Drugs Used In Angina & Chronic Ischemic Heart Disease Flashcards Preview

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Flashcards in Drugs Used In Angina & Chronic Ischemic Heart Disease Deck (31)
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Categories of drugs used in chronic IHD

Nitrates (nitrovasodilators)

Calcium channel blockers




What nitrates are used in chronic IHD?


Isosorbide dinitrate

Isosorbide mononitrate


What calcium channel blockers are used in IHD?

Non-cardioactive (dihydropyridines):



What beta blockers are used in chronic IHD?



Chronic ischmic heart disease is characterized by partial occlusion of a coronary artery. What are the 2 types of IHD?

Classic angina (angina of effort, stable angina): occlusion of coronary aa. resulting from formation of atherosclerotic plaque — MOST COMMON form; symptomatic during exertion or stress

Variant (prinzmetal) angina: episodes of vasoconstriction of coronary aa.; likely genetic in origin, symptoms occur at rest. Much less common than classic


Surgical approaches to treat angina pectoris

Coronary artery bypass grafting

Percutaneous transluminal coronary angioplasty (PTCA)

Atherectomy - tip of catheter shears off plaque (risk of reocclusion)

Stent - expandable tube used as scaffolding to keep vessel open (drug eluting stents may be more effective long term)


In which type of angina are vasodilators useful?

Useful in tx of vasospastic (prinzmetal) angina — to relieve coronary spasm and restore blood flow to ischemic area

Note: vasodilators are NOT useful in atherosclerotic/CLASSIC angina — d/t “coronary steal” phenomenon = redistribution of blood to non-ischemic areas (associated with dilation of small arterioles)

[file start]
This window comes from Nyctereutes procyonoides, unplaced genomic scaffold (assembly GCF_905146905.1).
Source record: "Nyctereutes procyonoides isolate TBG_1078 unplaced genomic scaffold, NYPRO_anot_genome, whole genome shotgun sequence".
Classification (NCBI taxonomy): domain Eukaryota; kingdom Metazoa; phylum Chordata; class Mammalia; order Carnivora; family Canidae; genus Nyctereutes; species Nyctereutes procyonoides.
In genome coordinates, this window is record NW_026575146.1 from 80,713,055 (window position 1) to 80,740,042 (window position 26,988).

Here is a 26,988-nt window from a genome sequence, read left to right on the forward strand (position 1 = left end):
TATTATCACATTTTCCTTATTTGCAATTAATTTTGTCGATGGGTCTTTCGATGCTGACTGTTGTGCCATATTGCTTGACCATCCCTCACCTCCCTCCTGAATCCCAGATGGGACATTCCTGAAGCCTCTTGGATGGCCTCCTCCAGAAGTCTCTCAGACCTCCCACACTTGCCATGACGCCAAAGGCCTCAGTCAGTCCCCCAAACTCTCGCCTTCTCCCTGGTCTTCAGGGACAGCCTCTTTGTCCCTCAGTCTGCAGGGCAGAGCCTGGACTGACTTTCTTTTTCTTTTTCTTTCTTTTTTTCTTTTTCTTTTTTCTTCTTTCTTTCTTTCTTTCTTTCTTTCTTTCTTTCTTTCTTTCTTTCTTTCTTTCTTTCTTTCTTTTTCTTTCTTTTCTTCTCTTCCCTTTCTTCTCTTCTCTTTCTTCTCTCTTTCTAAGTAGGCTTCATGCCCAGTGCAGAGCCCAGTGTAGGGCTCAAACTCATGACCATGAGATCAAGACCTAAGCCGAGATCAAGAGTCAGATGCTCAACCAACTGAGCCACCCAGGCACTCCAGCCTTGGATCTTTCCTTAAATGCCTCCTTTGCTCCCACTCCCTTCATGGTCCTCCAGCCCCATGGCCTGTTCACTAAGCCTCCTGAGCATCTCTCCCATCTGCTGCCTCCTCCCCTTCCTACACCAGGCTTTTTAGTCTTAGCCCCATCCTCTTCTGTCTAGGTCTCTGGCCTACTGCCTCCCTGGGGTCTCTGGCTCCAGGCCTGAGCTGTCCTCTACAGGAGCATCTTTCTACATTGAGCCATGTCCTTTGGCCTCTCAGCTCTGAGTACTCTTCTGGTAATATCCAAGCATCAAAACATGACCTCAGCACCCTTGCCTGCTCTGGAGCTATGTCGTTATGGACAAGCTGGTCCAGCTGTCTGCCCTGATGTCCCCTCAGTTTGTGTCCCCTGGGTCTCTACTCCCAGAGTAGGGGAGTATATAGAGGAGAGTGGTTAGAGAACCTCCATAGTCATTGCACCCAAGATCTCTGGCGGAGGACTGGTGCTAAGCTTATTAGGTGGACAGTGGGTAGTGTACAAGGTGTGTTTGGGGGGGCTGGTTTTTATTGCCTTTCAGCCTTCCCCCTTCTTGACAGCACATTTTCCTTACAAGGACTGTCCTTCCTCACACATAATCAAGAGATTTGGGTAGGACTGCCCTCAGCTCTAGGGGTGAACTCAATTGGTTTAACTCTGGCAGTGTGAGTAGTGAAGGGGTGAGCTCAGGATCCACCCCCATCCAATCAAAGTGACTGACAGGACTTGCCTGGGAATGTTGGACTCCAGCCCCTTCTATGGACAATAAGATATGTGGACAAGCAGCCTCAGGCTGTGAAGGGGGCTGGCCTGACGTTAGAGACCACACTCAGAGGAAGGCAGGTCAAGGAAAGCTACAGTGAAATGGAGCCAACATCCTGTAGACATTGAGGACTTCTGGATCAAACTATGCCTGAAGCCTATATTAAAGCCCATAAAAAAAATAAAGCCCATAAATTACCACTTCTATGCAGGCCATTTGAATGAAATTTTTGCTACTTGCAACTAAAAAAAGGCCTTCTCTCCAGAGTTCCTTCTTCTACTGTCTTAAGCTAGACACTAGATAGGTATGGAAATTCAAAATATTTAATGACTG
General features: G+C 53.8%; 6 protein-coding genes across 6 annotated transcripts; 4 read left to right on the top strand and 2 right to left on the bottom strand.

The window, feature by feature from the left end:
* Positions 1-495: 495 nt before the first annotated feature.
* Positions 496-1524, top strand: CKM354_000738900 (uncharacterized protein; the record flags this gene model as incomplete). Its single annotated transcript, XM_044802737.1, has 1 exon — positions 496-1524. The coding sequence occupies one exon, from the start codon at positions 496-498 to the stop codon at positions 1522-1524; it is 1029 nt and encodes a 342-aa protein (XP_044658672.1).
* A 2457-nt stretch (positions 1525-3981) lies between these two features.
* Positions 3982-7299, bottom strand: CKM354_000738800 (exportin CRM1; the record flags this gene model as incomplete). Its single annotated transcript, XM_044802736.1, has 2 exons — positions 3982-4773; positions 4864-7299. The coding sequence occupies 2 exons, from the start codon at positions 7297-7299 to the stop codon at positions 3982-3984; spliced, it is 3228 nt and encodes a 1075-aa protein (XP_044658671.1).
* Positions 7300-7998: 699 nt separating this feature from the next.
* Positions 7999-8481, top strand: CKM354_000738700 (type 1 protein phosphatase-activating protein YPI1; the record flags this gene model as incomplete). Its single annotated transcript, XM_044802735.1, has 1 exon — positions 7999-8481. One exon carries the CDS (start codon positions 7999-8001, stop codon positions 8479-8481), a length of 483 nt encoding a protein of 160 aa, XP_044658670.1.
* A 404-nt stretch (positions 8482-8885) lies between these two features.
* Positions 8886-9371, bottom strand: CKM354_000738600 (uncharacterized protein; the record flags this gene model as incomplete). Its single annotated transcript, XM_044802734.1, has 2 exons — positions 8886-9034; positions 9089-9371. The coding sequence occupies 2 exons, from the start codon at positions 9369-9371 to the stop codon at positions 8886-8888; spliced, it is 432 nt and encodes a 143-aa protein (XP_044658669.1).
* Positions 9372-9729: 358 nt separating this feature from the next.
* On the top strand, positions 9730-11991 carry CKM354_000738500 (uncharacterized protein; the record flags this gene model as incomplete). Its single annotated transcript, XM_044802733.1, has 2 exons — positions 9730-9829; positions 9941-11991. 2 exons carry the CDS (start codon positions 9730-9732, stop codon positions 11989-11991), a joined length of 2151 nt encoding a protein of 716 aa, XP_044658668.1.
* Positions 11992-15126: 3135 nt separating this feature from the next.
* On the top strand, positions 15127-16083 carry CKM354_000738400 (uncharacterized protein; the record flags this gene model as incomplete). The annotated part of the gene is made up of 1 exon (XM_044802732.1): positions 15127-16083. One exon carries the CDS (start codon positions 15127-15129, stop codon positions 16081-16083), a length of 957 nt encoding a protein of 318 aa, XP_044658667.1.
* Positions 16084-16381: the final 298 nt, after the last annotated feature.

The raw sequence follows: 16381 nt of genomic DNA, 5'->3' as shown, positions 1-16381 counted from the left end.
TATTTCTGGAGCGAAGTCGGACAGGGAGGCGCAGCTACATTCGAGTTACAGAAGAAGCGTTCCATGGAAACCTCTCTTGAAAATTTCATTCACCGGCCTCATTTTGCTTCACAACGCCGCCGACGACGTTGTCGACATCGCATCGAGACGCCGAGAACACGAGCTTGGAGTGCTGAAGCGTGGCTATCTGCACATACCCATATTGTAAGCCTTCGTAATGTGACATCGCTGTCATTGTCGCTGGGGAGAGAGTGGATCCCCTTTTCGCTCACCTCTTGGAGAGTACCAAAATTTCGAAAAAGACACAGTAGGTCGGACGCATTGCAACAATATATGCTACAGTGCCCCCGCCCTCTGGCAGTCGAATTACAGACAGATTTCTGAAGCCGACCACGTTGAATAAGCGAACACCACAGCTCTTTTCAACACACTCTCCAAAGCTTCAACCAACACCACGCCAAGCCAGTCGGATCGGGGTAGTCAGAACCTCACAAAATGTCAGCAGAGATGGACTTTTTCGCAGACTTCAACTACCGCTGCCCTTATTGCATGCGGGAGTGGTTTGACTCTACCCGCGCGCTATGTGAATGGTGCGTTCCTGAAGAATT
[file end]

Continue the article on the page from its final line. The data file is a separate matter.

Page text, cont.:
Nitrovasodilators have significant first pass metabolism d/t high nitrate reductase activity in the ____; nitrate reductase activity is saturable.

Bioavailability with oral route is low, so other routes are often used. Partially denitrated metabolites may still have activity and longer half-lives. ______ is a nitrovasodilator that is known to be a poor substrate of nitrate reductase and thus characterized by higher bioavailability


Isosorbide mononitrate


MOA of nitrates in angina

Unknown enzymatic reaction releases NO (or other active metabolite); requires mitochondrial aldehyde dehydrogenase 2 (ADH2)

Thiol compounds are needed to release NO from nitrates. In vascular smooth muscle, NO dilates veins and, at high concentrations, large arteries. Dilation of veins increases capacitance and reduces ventricular preload; dilation of arteries may reduce afterload and dilate large epicardial coronary aa, but there is no substantial increase in blood flow into ischemic area in atherosclerotic angina

Inhibition of platelet aggregation


T/F: there is no “coronary steal” phenomenon with nitrates



Rank the vasculature in terms of sensitivity to nitrate-induced vasodilation

Veins > large arteries > small arteries and arterioles


Describe development of tolerance/limiting factors to use of nitrates

Depletion of thiol compounds

Increased generation of superoxide radicals

Reflex activation of SNS (tachycardia, decreased coronary blood supply)

Retention of salt and water


Clinical use of nitrates

Short-acting formulations are used to relieve acute angina attack [nitroglycerin sublingual or spray, isosorbide dinitrate sublingual or spray]

Long-acting preparations may be used to prevent attacks [nitroglycerin oral or ointment or patch, isosorbide dinitrate oral, isosorbide mononitrate oral—-longest MOA]


Adverse effects of nitrates

Headache (d/t meningeal vasodilation; nitrates are contraindicated with increased ICP)

Orthostatic hypotension

Increased sympathetic dishcarge — tachycardia, increased cardiac contractility

Increased renal Na and H2O reabsorption


Drug interactions with nitrates